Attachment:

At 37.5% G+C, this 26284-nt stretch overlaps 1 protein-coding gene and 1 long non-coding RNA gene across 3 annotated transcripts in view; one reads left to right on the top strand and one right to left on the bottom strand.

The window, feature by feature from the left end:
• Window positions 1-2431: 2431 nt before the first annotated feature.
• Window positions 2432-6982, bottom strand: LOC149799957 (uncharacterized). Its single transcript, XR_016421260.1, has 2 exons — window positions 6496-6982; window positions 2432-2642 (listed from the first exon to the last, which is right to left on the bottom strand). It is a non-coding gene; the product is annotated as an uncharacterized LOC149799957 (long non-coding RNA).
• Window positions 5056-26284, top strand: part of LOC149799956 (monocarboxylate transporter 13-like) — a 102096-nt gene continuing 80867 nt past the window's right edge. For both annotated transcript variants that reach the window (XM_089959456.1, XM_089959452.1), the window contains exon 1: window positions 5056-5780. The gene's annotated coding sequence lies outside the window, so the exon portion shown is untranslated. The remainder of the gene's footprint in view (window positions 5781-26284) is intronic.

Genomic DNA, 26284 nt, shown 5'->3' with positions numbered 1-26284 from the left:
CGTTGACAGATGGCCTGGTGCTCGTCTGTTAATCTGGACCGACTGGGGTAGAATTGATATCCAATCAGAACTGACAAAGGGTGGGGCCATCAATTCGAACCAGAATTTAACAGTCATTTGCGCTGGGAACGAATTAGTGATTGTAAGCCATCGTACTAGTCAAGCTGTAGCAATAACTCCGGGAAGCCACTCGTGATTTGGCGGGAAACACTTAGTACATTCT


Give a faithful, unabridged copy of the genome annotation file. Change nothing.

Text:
At 37.5% G+C, this 26284-nt stretch overlaps 1 protein-coding gene and 1 long non-coding RNA gene across 3 annotated transcripts in view; one reads left to right on the top strand and one right to left on the bottom strand.

The window, feature by feature from the left end:
• Window positions 1-2431: 2431 nt before the first annotated feature.
• Window positions 2432-6982, bottom strand: LOC149799957 (uncharacterized). Its single transcript, XR_016421260.1, has 2 exons — window positions 6496-6982; window positions 2432-2642 (listed from the first exon to the last, which is right to left on the bottom strand). It is a non-coding gene; the product is annotated as an uncharacterized LOC149799957 (long non-coding RNA).
• Window positions 5056-26284, top strand: part of LOC149799956 (monocarboxylate transporter 13-like) — a 102096-nt gene continuing 80867 nt past the window's right edge. For both annotated transcript variants that reach the window (XM_089959456.1, XM_089959452.1), the window contains exon 1: window positions 5056-5780. The gene's annotated coding sequence lies outside the window, so the exon portion shown is untranslated. The remainder of the gene's footprint in view (window positions 5781-26284) is intronic.

Genomic DNA, 26284 nt, shown 5'->3' with positions numbered 1-26284 from the left:
CGTTGACAGATGGCCTGGTGCTCGTCTGTTAATCTGGACCGACTGGGGTAGAATTGATATCCAATCAGAACTGACAAAGGGTGGGGCCATCAATTCGAACCAGAATTTAACAGTCATTTGCGCTGGGAACGAATTAGTGATTGTAAGCCATCGTACTAGTCAAGCTGTAGCAATAACTCCGGGAAGCCACTCGTGATTTGGCGGGAAACACTTAGTACATTCT